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13 Oct 2009, 03:53
D.
Very good question. I learned something new. +1 to the poster

Between C and D.

'instead of' is always followed by a noun..so 'accepting' is a gerund..and C compares noun with a verb..
eg. Instead of <noun, e.g. a boat>, Columbus sailed west...- Incorrect
Rather than accept bla_bla, Columbus sailed....- correct

In short, 'rather than' should be used to compare verbs.
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Re: Rather than accept the conventional wisdom that the earth [#permalink]

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15 Jun 2010, 19:27
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1) "Rather than" + verb is better than "instead of" + verb, so A, B, and D are left.

2) A and B have a problem with active + passive verbs, so they are out. Only D left.

BTW, in A and B, "he" can refer both to Columbus and to the king of Spain!
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Re: Rather than accept the conventional wisdom that the earth [#permalink]

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15 Jun 2010, 21:33
IMO D. whether is more preferred than if so only options c and d remain. Rather than - shows preference so option D
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Re: Rather than accept the conventional wisdom that the earth [#permalink]

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15 Jun 2010, 23:25
Can somebody please explain why this would be correct in D
"having been sent by the king and queen of Spain."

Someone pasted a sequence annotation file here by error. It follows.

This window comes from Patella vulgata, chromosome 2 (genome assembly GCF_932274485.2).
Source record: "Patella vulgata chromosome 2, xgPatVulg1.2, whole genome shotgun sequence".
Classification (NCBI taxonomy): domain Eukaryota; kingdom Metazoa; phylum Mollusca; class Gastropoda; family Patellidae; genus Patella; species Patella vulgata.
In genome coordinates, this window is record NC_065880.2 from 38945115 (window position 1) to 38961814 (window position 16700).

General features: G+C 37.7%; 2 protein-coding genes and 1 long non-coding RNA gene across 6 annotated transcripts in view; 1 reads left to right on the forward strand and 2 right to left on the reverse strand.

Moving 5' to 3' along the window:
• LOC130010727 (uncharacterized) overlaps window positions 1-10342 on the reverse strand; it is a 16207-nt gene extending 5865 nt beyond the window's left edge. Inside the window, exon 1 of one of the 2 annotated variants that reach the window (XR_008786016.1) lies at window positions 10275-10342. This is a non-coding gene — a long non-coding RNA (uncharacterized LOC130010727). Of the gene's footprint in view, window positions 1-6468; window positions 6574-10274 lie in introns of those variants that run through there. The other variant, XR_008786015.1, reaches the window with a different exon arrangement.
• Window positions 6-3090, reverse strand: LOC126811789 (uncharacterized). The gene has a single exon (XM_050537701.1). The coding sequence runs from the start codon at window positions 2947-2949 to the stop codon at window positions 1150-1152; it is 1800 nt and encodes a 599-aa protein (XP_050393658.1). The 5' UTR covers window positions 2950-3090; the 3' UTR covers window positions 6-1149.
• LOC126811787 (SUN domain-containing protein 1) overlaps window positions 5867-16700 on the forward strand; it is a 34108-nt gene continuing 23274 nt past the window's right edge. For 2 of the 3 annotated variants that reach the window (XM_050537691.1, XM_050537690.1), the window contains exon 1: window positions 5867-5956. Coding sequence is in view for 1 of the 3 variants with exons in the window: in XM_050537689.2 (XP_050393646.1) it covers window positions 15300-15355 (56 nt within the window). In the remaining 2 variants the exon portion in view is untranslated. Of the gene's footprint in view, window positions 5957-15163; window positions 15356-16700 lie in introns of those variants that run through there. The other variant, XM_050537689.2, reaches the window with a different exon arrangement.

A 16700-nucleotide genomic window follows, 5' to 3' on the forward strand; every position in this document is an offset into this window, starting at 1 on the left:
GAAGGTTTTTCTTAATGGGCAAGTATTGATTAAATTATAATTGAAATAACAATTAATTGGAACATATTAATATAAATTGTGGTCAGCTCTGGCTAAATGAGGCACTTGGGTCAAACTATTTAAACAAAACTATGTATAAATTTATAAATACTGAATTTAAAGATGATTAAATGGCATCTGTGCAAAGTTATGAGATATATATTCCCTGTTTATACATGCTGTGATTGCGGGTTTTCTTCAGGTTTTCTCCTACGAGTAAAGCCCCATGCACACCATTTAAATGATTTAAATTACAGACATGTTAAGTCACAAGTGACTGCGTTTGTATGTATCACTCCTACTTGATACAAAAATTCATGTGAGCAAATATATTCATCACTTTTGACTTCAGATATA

IMO E should have been the correct answer.

Dictionary.com usage for rather versus instead

Rather (Idiomatic Usage) - had / would rather, to prefer that or to:
I had much rather we not stay. We would rather go for dinner after the show.

You can use milk instead of cream in this recipe.

Now I think, Rather is used when comparing preference between two things or acts whereas Instead is used when we are comparing places. But I am not sure. Can somebody please clarify?
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Re: Rather than accept the conventional wisdom that the earth [#permalink]

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17 Jun 2010, 07:45
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I accept .. rather than is incorrect .. there is no preference ..

aagar2003 wrote:
Can somebody please explain why this would be correct in D
"having been sent by the king and queen of Spain."

IMO E should have been the correct answer.

Dictionary.com usage for rather versus instead

Rather (Idiomatic Usage) - had / would rather, to prefer that or to:
I had much rather we not stay. We would rather go for dinner after the show.

You can use milk instead of cream in this recipe.

Now I think, Rather is used when comparing preference between two things or acts whereas Instead is used when we are comparing places. But I am not sure. Can somebody please clarify?
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Re: Rather than accept the conventional wisdom that the earth [#permalink]

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29 Jun 2010, 07:31
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'Rather than' is preferred over 'instead of' that levaes A, B and D

'whether' is preferred over 'if' usage

Rather than accept the conventional wisdom that the earth was flat, Christopher Columbus was sent by the king and queen of Spain to see if he could reach India by sailing west.

A.Rather than accept the conventional wisdom that the earth was flat, Christopher Columbus was sent by the king and queen of Spain to see if he could reach India by sailing west. - incorrect. This sentence has a mixture of active voice and passive voice. 'Rather than accept the wisdom that..... [active voice], CC was sent by the king and queen of Spain [passive voice]